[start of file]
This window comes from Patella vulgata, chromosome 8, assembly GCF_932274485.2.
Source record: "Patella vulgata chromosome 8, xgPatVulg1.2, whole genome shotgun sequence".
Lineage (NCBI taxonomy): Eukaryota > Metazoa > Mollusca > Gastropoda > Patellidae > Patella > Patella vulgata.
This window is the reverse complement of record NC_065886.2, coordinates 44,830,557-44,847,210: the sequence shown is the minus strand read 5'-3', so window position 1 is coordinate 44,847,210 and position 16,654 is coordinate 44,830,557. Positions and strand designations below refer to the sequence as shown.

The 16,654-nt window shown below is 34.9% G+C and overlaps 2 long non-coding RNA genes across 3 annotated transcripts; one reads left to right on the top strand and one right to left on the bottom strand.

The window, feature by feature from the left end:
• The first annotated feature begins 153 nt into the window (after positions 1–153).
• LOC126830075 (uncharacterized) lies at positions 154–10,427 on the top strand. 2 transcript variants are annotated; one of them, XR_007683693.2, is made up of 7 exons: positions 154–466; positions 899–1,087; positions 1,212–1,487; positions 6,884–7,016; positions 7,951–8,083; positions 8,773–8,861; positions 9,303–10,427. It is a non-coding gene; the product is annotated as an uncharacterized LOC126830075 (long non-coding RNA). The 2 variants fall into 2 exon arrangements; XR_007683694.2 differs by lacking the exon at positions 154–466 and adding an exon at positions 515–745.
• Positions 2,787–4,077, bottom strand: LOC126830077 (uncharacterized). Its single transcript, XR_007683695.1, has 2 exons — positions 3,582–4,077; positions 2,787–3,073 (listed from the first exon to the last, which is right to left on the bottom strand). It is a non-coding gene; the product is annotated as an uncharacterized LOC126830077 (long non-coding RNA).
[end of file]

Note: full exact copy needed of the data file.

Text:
This window comes from Patella vulgata, chromosome 8, assembly GCF_932274485.2.
Source record: "Patella vulgata chromosome 8, xgPatVulg1.2, whole genome shotgun sequence".
Lineage (NCBI taxonomy): Eukaryota > Metazoa > Mollusca > Gastropoda > Patellidae > Patella > Patella vulgata.
This window is the reverse complement of record NC_065886.2, coordinates 44,830,557-44,847,210: the sequence shown is the minus strand read 5'-3', so window position 1 is coordinate 44,847,210 and position 16,654 is coordinate 44,830,557. Positions and strand designations below refer to the sequence as shown.

The 16,654-nt window shown below is 34.9% G+C and overlaps 2 long non-coding RNA genes across 3 annotated transcripts; one reads left to right on the top strand and one right to left on the bottom strand.

The window, feature by feature from the left end:
• The first annotated feature begins 153 nt into the window (after positions 1–153).
• LOC126830075 (uncharacterized) lies at positions 154–10,427 on the top strand. 2 transcript variants are annotated; one of them, XR_007683693.2, is made up of 7 exons: positions 154–466; positions 899–1,087; positions 1,212–1,487; positions 6,884–7,016; positions 7,951–8,083; positions 8,773–8,861; positions 9,303–10,427. It is a non-coding gene; the product is annotated as an uncharacterized LOC126830075 (long non-coding RNA). The 2 variants fall into 2 exon arrangements; XR_007683694.2 differs by lacking the exon at positions 154–466 and adding an exon at positions 515–745.
• Positions 2,787–4,077, bottom strand: LOC126830077 (uncharacterized). Its single transcript, XR_007683695.1, has 2 exons — positions 3,582–4,077; positions 2,787–3,073 (listed from the first exon to the last, which is right to left on the bottom strand). It is a non-coding gene; the product is annotated as an uncharacterized LOC126830077 (long non-coding RNA).